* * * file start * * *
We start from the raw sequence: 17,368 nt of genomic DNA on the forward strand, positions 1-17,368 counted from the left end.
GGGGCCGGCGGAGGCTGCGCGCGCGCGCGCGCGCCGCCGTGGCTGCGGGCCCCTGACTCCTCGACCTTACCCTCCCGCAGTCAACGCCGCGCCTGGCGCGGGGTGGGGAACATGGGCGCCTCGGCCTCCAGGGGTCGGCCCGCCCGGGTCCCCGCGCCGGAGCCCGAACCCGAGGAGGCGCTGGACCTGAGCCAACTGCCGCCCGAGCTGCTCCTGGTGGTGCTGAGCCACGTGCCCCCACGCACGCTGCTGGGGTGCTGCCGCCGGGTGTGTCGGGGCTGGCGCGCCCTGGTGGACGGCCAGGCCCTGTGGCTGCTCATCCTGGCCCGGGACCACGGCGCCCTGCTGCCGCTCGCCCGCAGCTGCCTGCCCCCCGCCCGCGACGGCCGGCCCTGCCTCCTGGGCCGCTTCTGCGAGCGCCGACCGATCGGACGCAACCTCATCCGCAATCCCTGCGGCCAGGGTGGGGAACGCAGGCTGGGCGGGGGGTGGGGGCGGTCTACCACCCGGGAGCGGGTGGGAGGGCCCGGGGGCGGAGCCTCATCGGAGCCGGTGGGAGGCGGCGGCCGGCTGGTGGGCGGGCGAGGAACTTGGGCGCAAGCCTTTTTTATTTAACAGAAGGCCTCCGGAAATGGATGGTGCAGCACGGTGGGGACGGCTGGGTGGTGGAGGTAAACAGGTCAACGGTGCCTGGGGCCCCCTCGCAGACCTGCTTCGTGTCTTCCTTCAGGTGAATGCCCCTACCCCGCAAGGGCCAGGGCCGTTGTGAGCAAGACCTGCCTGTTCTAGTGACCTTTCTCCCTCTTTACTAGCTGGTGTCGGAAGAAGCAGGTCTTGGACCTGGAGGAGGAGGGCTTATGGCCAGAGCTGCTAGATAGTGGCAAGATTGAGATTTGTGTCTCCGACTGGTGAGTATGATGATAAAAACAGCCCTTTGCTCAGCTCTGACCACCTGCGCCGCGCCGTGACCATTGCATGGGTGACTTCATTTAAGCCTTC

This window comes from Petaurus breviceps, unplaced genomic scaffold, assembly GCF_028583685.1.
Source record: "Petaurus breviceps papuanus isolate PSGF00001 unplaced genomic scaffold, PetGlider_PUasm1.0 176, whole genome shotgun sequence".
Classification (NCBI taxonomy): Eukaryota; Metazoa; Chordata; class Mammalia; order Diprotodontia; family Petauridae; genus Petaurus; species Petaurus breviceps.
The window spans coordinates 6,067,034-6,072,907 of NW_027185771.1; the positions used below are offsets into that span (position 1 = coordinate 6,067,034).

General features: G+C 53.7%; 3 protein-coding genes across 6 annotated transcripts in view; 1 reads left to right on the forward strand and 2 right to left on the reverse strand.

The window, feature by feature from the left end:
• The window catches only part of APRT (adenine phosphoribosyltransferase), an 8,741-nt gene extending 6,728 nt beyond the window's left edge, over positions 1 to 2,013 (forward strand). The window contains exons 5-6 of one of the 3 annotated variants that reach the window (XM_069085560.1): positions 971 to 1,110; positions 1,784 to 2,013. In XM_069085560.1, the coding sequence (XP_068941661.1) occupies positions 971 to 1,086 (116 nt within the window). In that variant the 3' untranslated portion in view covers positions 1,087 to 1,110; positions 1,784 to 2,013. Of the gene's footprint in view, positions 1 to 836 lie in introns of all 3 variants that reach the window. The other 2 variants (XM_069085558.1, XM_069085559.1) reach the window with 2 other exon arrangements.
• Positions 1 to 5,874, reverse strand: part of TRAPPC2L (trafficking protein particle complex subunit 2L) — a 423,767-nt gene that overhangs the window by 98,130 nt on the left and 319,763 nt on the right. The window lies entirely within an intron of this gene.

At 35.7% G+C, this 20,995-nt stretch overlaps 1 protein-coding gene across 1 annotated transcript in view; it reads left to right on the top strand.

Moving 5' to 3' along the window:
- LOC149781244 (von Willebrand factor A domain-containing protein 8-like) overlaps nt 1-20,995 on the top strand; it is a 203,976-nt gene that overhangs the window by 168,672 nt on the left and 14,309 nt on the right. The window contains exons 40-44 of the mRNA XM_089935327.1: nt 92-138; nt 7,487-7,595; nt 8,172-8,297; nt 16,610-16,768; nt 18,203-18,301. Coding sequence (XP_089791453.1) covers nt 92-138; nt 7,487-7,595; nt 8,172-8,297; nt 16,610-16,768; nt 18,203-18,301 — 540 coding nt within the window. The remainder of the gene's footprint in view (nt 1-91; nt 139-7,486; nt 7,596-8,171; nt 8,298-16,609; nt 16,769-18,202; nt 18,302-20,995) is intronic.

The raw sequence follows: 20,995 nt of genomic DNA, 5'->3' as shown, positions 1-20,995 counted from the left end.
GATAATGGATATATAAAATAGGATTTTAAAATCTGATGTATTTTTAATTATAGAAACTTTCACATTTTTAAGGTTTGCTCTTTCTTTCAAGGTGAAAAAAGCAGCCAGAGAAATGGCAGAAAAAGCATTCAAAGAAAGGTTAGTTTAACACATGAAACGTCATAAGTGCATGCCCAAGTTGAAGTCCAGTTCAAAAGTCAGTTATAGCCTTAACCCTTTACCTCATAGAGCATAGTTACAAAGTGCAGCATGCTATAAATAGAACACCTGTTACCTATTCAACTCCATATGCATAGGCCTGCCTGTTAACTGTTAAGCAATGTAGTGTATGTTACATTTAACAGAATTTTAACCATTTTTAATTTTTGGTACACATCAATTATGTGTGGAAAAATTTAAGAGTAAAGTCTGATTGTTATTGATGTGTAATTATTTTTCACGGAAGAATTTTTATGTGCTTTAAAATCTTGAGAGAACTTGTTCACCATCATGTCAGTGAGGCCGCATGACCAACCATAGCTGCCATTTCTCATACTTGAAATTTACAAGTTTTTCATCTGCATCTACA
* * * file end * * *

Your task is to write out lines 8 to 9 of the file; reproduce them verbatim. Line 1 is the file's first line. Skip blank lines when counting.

The window, feature by feature from the left end:
• The window catches only part of APRT (adenine phosphoribosyltransferase), an 8,741-nt gene extending 6,728 nt beyond the window's left edge, over positions 1 to 2,013 (forward strand). The window contains exons 5-6 of one of the 3 annotated variants that reach the window (XM_069085560.1): positions 971 to 1,110; positions 1,784 to 2,013. In XM_069085560.1, the coding sequence (XP_068941661.1) occupies positions 971 to 1,086 (116 nt within the window). In that variant the 3' untranslated portion in view covers positions 1,087 to 1,110; positions 1,784 to 2,013. Of the gene's footprint in view, positions 1 to 836 lie in introns of all 3 variants that reach the window. The other 2 variants (XM_069085558.1, XM_069085559.1) reach the window with 2 other exon arrangements.